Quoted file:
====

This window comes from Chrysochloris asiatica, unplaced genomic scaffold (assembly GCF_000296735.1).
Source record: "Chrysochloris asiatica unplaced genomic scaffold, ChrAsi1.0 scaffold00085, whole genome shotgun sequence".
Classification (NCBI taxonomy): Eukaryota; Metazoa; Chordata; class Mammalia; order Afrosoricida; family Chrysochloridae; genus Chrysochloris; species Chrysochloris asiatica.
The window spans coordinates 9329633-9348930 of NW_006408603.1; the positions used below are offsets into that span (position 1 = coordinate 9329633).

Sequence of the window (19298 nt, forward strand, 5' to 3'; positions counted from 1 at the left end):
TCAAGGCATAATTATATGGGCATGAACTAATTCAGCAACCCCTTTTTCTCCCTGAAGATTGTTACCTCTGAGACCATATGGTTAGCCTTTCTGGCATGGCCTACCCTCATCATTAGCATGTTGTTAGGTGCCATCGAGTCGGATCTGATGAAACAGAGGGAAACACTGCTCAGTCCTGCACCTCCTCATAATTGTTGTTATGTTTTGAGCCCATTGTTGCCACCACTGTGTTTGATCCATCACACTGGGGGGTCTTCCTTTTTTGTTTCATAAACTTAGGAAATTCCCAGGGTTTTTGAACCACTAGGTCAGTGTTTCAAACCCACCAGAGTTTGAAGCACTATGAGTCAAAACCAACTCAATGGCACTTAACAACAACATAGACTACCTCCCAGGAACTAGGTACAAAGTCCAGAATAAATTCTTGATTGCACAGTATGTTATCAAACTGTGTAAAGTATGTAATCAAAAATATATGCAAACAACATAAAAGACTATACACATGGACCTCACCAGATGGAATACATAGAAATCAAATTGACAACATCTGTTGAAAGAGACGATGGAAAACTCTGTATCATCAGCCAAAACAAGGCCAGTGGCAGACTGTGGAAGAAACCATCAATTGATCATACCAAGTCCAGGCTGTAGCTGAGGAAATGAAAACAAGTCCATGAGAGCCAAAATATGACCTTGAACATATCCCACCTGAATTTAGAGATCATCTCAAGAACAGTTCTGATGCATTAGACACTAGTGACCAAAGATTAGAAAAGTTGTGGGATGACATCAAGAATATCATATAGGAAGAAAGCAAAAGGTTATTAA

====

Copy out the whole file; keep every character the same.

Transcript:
This window comes from Chrysochloris asiatica, unplaced genomic scaffold (assembly GCF_000296735.1).
Source record: "Chrysochloris asiatica unplaced genomic scaffold, ChrAsi1.0 scaffold00085, whole genome shotgun sequence".
Classification (NCBI taxonomy): Eukaryota; Metazoa; Chordata; class Mammalia; order Afrosoricida; family Chrysochloridae; genus Chrysochloris; species Chrysochloris asiatica.
The window spans coordinates 9329633-9348930 of NW_006408603.1; the positions used below are offsets into that span (position 1 = coordinate 9329633).

Sequence of the window (19298 nt, forward strand, 5' to 3'; positions counted from 1 at the left end):
TCAAGGCATAATTATATGGGCATGAACTAATTCAGCAACCCCTTTTTCTCCCTGAAGATTGTTACCTCTGAGACCATATGGTTAGCCTTTCTGGCATGGCCTACCCTCATCATTAGCATGTTGTTAGGTGCCATCGAGTCGGATCTGATGAAACAGAGGGAAACACTGCTCAGTCCTGCACCTCCTCATAATTGTTGTTATGTTTTGAGCCCATTGTTGCCACCACTGTGTTTGATCCATCACACTGGGGGGTCTTCCTTTTTTGTTTCATAAACTTAGGAAATTCCCAGGGTTTTTGAACCACTAGGTCAGTGTTTCAAACCCACCAGAGTTTGAAGCACTATGAGTCAAAACCAACTCAATGGCACTTAACAACAACATAGACTACCTCCCAGGAACTAGGTACAAAGTCCAGAATAAATTCTTGATTGCACAGTATGTTATCAAACTGTGTAAAGTATGTAATCAAAAATATATGCAAACAACATAAAAGACTATACACATGGACCTCACCAGATGGAATACATAGAAATCAAATTGACAACATCTGTTGAAAGAGACGATGGAAAACTCTGTATCATCAGCCAAAACAAGGCCAGTGGCAGACTGTGGAAGAAACCATCAATTGATCATACCAAGTCCAGGCTGTAGCTGAGGAAATGAAAACAAGTCCATGAGAGCCAAAATATGACCTTGAACATATCCCACCTGAATTTAGAGATCATCTCAAGAACAGTTCTGATGCATTAGACACTAGTGACCAAAGATTAGAAAAGTTGTGGGATGACATCAAGAATATCATATAGGAAGAAAGCAAAAGGTTATTAA